Raimond Gaita on War and Justice
Clive James reviews The Best Australian Essays 2002
Ros Pesman reviews The Cambridge Companion to Travel Writing and Venus in Transit
Donna Merwick reviews Thomas Keneally's Lincoln
Don Anderson reviews John Scott's Warra Warra
John Murphy reviews Michael Pusey's The Experience of Middle Australia
Peter Mares reviews Chris Lydgate's Lee's Law and Ian Stewart's The Mahathir Legacy
Browsing No 251 - May, 2003 by Author "Dunn, Kristie"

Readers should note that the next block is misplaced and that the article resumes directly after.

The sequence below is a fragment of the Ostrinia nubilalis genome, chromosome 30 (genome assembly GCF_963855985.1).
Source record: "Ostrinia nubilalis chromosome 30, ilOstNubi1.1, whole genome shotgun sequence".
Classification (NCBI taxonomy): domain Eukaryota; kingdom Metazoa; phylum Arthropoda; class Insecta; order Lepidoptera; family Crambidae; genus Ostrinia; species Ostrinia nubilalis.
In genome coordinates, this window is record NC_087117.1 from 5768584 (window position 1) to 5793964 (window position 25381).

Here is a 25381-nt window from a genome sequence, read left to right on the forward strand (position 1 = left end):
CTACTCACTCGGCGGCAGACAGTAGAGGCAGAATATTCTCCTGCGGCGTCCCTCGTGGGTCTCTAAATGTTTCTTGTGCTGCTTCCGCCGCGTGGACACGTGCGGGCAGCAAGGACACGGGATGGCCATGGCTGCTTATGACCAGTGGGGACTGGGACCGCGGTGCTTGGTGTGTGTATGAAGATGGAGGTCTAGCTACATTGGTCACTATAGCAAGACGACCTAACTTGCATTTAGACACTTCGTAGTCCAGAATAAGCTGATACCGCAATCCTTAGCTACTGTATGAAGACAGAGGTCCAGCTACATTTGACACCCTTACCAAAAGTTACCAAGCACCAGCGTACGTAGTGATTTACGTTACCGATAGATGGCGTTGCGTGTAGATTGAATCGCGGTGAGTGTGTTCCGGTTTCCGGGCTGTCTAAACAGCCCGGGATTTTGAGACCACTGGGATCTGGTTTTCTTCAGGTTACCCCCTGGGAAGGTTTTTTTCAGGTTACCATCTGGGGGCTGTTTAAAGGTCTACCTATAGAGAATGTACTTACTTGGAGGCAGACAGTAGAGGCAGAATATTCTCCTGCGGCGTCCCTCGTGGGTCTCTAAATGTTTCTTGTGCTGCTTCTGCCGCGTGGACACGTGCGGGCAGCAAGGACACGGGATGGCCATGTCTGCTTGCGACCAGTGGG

This book gives us new ways of thinking about questions regarding an apology for historical wrongs sommitted against Indigenous Australians. In a tight and coherent argument, philosopher Janna Thompson develops a moral (as opposed to a legal) theory of reparative justice that helps us understand why we might have obligations to remedy the wrongs of our predecessors. Thompson draws on a number of examples, including white Australia’s obligations towards members of the Stolen Generations, indigenous claims to land in Australia and elsewhere, and claims for compensation for victims of slavery and the Holocaust. Her argument, in a nutshell, is that we owe it to each other to remedy historical injustices because only then can we expect that our own experience of injustice will be remedied by future generations.